The Scientist

» virology and ecology

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image: Deleted Forever

Deleted Forever

By | December 1, 2012

By tapping local knowledge among African pastoralists and veterinarians, researchers successfully eradicated a deadly livestock virus—and are looking to replicate their success to halt other epidemics.

1 Comment

image: The Plastic Genome

The Plastic Genome

By | December 1, 2012

The poxvirus stockpiles genes when it needs to adapt.

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image: Virus Monopolizes Host’s Repairmen

Virus Monopolizes Host’s Repairmen

By | November 29, 2012

Human cytomegalovirus fixes its broken DNA by exclusively co-opting its host’s repair proteins.

3 Comments

image: Coughing Seashells

Coughing Seashells

By | November 28, 2012

A type of scallop expels water and waste through a sort of cough that could reveal clues about water quality.

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image: Beetles Warm BC Forests

Beetles Warm BC Forests

By | November 27, 2012

Using satellite data, researchers calculate that mountain pine beetle infestations raise summertime temperatures in British Columbia’s pine forests by 1 degree Celsius.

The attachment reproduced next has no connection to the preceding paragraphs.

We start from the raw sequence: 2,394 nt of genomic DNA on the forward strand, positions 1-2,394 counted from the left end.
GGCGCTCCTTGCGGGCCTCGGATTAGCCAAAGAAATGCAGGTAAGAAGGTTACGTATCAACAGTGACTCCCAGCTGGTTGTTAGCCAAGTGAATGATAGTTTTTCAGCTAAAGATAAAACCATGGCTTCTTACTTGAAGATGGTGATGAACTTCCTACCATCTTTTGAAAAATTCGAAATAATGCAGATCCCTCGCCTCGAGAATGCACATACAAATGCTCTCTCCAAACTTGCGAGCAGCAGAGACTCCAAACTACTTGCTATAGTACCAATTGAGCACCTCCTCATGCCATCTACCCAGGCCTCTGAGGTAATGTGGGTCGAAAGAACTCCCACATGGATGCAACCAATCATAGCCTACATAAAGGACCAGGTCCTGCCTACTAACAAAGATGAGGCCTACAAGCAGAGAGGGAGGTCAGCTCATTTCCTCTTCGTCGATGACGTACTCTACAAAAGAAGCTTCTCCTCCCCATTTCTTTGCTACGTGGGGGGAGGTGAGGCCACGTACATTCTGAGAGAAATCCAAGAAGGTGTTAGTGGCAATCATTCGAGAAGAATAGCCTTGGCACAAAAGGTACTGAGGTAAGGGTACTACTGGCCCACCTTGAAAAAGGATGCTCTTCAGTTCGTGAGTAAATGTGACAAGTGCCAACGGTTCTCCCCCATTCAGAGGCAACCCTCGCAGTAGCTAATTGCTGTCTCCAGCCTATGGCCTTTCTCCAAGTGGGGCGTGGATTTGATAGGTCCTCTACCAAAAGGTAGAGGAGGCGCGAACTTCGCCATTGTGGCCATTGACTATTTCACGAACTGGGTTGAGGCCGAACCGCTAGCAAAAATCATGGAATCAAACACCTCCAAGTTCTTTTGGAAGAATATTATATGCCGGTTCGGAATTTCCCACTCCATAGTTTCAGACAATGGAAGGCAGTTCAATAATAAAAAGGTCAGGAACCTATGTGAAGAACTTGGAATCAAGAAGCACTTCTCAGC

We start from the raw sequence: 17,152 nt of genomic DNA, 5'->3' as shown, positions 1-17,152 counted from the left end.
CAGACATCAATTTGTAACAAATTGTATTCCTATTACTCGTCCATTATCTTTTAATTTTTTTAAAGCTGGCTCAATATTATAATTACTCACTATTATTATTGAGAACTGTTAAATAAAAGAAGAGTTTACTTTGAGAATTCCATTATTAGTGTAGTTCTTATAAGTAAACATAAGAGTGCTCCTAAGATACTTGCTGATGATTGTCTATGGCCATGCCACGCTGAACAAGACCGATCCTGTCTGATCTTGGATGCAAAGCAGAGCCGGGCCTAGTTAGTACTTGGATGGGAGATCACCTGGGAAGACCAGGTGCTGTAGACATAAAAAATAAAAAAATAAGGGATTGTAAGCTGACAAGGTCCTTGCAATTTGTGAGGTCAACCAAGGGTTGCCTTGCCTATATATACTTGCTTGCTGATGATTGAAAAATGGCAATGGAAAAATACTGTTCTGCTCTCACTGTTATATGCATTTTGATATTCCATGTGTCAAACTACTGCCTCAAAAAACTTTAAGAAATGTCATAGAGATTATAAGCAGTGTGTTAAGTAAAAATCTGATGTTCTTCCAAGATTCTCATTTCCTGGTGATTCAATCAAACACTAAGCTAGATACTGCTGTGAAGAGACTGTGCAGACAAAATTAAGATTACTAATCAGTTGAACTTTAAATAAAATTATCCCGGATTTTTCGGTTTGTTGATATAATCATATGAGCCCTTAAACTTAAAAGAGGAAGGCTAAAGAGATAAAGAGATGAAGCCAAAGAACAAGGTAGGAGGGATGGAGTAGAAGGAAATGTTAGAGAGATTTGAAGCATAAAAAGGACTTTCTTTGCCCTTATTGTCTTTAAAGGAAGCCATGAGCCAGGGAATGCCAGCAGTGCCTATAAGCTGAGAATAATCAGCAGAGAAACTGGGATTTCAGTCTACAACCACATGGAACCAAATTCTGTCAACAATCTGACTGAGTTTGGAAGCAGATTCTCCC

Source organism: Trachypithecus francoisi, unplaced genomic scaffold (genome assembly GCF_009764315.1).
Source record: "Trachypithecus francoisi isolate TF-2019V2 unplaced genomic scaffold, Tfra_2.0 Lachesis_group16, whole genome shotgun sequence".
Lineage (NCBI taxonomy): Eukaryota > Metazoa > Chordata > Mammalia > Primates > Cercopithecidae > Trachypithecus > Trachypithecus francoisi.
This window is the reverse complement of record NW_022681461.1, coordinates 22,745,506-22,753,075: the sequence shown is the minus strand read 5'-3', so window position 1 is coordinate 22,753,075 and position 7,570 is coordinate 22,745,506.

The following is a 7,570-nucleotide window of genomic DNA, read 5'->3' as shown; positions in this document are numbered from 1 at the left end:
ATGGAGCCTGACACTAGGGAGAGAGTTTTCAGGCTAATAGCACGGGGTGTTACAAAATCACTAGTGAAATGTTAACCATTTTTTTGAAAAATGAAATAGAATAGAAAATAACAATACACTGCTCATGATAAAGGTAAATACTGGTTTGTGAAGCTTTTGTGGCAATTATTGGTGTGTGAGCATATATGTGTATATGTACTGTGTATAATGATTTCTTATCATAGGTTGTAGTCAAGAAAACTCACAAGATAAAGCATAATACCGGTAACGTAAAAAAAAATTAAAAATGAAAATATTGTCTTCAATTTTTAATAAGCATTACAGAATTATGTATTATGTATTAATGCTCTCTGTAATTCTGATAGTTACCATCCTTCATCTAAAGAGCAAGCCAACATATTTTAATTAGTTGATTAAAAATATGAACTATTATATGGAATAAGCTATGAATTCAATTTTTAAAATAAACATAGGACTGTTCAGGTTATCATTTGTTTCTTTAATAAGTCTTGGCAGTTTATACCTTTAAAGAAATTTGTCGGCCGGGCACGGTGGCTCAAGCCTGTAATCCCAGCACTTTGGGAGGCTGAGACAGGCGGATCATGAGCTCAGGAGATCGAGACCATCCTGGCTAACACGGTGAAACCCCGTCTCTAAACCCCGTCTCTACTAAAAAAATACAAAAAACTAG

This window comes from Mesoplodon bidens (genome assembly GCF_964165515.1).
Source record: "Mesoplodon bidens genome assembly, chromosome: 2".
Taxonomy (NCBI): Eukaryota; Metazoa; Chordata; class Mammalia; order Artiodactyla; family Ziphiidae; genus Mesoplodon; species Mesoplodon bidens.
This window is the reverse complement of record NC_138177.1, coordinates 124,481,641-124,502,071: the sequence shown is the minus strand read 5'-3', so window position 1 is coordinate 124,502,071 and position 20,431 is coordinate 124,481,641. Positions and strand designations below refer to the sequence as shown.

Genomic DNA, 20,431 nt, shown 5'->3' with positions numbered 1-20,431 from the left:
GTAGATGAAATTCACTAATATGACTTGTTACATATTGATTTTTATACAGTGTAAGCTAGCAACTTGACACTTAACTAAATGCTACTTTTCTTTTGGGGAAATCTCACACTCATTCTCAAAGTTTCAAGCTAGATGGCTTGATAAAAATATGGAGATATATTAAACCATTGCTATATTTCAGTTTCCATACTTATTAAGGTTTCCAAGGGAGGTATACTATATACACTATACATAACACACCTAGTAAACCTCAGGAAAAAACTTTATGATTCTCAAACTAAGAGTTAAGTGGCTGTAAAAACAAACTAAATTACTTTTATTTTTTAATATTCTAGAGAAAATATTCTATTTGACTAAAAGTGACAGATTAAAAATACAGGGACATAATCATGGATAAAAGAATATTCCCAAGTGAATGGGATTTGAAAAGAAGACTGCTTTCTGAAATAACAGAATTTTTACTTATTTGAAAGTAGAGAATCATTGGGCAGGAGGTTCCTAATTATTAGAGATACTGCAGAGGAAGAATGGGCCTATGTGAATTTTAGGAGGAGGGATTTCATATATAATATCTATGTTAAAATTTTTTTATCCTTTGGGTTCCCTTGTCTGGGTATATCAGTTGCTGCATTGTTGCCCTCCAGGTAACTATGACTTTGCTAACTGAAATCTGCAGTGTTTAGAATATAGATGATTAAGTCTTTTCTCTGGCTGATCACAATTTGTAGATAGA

3 Comments

image: Old New Species

Old New Species

By | November 20, 2012

Decades can pass between the discovery of a new animal or plant and its official debut in the scientific literature.

4 Comments

image: No Sex Required

No Sex Required

By | November 19, 2012

An all-female species, distantly related to flatworms, steals all of genetic material it needs to diversify its genome.

2 Comments

image: Ebola from Pigs to Monkeys

Ebola from Pigs to Monkeys

By | November 15, 2012

A deadly Ebola virus can spread from pigs to monkeys without direct contact, pointing to pig farms as a possible contributor to outbreaks.

2 Comments

image: Little Fish in a Big Pond

Little Fish in a Big Pond

By | November 1, 2012

Continued overfishing of forage fish such as sardines and herring can result in devastating ecological and economic outcomes.

1 Comment

image: Microbial Awakening

Microbial Awakening

By | November 1, 2012

Successive awakening of soil microbes drives a huge pulse of CO2 following the first rain after a dry summer.

1 Comment

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